Close-up look at dying star show our sun's fate

Posted By Cameron On December 15, 2009 - 3:50pm
Close-up look at dying star show our sun's fate

For the first time, astronomers have photographed these dramatic changes in detail. They reported their work in the December 10 issue of The Astrophysical Journal.

"We have essentially created an animation of a pulsating star using real images," stated Lacour. "Our observations show that the pulsation is not only radial, but comes with inhomogeneities, like the giant hotspot that appeared at minimum radius."

Imaging variable stars is extremely difficult, for two main reasons. The first reason is that such stars hide within a compact and dense shell of dust and molecules. To study the stellar surface within the shell, astronomers observe the stars at a specific wavelength of infrared light. Infrared allows astronomers to see through the shell of molecules and dust, like X-rays enable physicians to see bones within the human body.

The second reason is that these stars are very far away, and thus appear very small. Even though they are huge compared to the Sun, the distance makes them appear no larger than a small house on the moon as seen from Earth. Traditional telescopes lack the proper resolution. Consequently, the team turned to a technique called interferometry, which involves combining the light coming from several telescopes to yield resolution equivalent to a telescope as large as the distance between them.

This movie combines infrared images of the surface of Chi Cygni, obtained with IOTA, with visual brightness measurements provided by the American Association of Variable Star Observers. Chi Cygni demonstrates a 408-day-period of expanding and dimming, followed by contracting and brightening.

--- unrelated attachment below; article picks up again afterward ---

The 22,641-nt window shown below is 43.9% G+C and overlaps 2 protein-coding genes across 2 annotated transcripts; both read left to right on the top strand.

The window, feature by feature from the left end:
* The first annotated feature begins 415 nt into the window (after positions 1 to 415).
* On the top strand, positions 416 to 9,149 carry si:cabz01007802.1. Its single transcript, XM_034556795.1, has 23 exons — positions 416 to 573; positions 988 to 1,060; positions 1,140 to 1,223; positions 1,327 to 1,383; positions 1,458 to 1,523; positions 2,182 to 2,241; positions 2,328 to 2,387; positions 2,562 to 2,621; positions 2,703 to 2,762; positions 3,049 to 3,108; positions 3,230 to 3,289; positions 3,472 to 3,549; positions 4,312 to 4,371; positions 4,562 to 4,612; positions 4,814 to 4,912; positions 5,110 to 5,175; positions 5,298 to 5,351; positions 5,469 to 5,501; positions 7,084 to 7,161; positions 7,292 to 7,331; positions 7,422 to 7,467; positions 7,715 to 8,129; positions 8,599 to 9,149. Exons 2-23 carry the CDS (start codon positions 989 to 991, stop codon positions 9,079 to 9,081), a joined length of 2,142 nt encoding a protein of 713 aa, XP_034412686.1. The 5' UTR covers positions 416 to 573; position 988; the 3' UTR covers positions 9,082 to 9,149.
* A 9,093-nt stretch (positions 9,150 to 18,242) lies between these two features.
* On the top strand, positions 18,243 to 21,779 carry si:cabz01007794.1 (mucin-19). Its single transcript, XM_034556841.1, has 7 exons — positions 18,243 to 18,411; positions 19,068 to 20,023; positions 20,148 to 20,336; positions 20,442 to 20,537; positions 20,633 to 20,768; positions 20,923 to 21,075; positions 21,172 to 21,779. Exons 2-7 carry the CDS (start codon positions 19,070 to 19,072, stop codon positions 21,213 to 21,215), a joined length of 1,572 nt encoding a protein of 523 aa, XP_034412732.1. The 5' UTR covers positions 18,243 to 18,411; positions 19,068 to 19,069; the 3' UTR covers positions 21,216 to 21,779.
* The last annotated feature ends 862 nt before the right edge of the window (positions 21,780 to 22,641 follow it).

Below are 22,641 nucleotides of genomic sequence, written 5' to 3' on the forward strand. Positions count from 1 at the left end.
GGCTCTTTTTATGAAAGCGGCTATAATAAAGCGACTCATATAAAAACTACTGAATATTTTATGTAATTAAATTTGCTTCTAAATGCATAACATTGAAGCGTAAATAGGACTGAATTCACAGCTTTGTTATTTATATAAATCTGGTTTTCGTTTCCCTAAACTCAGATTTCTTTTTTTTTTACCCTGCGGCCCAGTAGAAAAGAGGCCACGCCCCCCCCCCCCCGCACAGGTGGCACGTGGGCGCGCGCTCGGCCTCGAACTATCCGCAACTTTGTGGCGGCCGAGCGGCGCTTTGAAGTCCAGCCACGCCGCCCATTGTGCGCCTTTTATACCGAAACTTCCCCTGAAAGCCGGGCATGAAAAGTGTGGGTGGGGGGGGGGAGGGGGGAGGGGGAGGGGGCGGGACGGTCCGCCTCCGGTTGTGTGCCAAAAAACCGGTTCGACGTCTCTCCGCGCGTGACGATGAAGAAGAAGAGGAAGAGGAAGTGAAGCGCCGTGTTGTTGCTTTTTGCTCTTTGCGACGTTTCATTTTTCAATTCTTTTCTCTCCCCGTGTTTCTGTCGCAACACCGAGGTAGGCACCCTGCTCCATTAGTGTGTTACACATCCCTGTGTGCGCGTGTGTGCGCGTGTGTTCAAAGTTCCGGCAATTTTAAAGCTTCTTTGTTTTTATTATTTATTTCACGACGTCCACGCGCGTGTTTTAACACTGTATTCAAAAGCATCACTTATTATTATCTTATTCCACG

(Photo Credit: Sylvestre Lacour, Observatoire de Paris)

They used the Smithsonian Astrophysical Observatory's Infrared Optical Telescope Array, or IOTA, which was located at Whipple Observatory on Mount Hopkins, Arizona.

"IOTA offered unique capabilities," said co-author Marc Lacasse of the Harvard-Smithsonian Center for Astrophysics (CfA). "It allowed us to see details in the images which are about 15 times smaller than can be resolved in images from the Hubble Space Telescope."

The team also acknowledged the usefulness of the many observations contributed annually by amateur astronomers worldwide, which were provided by the American Association of Variable Star Observers (AAVSO).

In the forthcoming decade, the prospect of ultra-sharp imaging enabled by interferometry excites astronomers. Objects that, until now, appeared point-like are progressively revealing their true nature. Stellar surfaces, black hole accretion disks, and planet forming regions surrounding newborn stars all used to be understood primarily through models. Interferometry promises to reveal their true identities and, with them, some surprises.

Chi Cygni changes brightness dramatically and regularly every 408 days due to in-and-out pulsations. Using interferometry to image the star's surface at four separate times, astronomers found that the star grows to a diameter of 480 million miles -- large enough to engulf the asteroid belt -- before shrinking to a minimum diameter of 300 million miles. Chi Cygni also shows significant hotspots near minimum radius.

(Photo Credit: Sylvestre Lacour, Observatoire de Paris)

Interferometric observations by SAO's Infrared Optical Telescope Array, shown here, demonstrated that the red giant star Chi Cygni spans at least 300 million miles, large enough to swallow the planet Mars if it were at the center of our solar system. Interferometry combines signals from several telescopes to yield a sharp resolution equivalent to a single, giant telescope.

(Photo Credit: CNRS / Observatoire de Paris)

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